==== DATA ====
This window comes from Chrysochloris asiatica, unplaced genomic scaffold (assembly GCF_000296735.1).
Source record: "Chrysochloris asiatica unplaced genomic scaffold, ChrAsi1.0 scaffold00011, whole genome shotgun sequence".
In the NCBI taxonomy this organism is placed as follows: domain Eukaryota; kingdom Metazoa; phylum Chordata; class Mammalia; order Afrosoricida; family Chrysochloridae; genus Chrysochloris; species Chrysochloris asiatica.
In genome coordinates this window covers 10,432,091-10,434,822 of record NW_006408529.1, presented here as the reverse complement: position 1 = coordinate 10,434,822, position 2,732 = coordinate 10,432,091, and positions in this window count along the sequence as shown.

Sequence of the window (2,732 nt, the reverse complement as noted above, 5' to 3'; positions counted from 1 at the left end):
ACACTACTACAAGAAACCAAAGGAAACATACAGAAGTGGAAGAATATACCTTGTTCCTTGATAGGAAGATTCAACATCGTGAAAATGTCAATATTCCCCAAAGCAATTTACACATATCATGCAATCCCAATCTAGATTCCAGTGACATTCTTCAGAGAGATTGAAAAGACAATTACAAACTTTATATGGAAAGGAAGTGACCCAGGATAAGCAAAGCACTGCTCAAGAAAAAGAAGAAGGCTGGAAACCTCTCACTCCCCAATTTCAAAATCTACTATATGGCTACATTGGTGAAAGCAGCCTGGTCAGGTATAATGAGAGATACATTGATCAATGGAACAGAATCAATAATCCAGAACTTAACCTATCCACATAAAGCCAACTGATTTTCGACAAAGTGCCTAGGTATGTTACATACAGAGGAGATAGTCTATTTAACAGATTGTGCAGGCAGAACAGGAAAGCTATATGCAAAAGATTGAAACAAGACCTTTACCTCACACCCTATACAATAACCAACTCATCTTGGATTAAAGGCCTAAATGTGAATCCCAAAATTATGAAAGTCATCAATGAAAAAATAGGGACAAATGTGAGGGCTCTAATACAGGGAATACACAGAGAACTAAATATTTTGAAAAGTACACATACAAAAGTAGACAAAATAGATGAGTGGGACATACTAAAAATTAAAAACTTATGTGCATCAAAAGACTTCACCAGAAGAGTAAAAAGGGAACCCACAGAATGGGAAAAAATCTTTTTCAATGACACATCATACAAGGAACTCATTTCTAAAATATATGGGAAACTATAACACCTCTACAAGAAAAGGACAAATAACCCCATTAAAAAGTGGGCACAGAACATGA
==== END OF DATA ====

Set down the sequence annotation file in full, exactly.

This window comes from Chrysochloris asiatica, unplaced genomic scaffold (assembly GCF_000296735.1).
Source record: "Chrysochloris asiatica unplaced genomic scaffold, ChrAsi1.0 scaffold00011, whole genome shotgun sequence".
In the NCBI taxonomy this organism is placed as follows: domain Eukaryota; kingdom Metazoa; phylum Chordata; class Mammalia; order Afrosoricida; family Chrysochloridae; genus Chrysochloris; species Chrysochloris asiatica.
In genome coordinates this window covers 10,432,091-10,434,822 of record NW_006408529.1, presented here as the reverse complement: position 1 = coordinate 10,434,822, position 2,732 = coordinate 10,432,091, and positions in this window count along the sequence as shown.

Sequence of the window (2,732 nt, the reverse complement as noted above, 5' to 3'; positions counted from 1 at the left end):
ACACTACTACAAGAAACCAAAGGAAACATACAGAAGTGGAAGAATATACCTTGTTCCTTGATAGGAAGATTCAACATCGTGAAAATGTCAATATTCCCCAAAGCAATTTACACATATCATGCAATCCCAATCTAGATTCCAGTGACATTCTTCAGAGAGATTGAAAAGACAATTACAAACTTTATATGGAAAGGAAGTGACCCAGGATAAGCAAAGCACTGCTCAAGAAAAAGAAGAAGGCTGGAAACCTCTCACTCCCCAATTTCAAAATCTACTATATGGCTACATTGGTGAAAGCAGCCTGGTCAGGTATAATGAGAGATACATTGATCAATGGAACAGAATCAATAATCCAGAACTTAACCTATCCACATAAAGCCAACTGATTTTCGACAAAGTGCCTAGGTATGTTACATACAGAGGAGATAGTCTATTTAACAGATTGTGCAGGCAGAACAGGAAAGCTATATGCAAAAGATTGAAACAAGACCTTTACCTCACACCCTATACAATAACCAACTCATCTTGGATTAAAGGCCTAAATGTGAATCCCAAAATTATGAAAGTCATCAATGAAAAAATAGGGACAAATGTGAGGGCTCTAATACAGGGAATACACAGAGAACTAAATATTTTGAAAAGTACACATACAAAAGTAGACAAAATAGATGAGTGGGACATACTAAAAATTAAAAACTTATGTGCATCAAAAGACTTCACCAGAAGAGTAAAAAGGGAACCCACAGAATGGGAAAAAATCTTTTTCAATGACACATCATACAAGGAACTCATTTCTAAAATATATGGGAAACTATAACACCTCTACAAGAAAAGGACAAATAACCCCATTAAAAAGTGGGCACAGAACATGA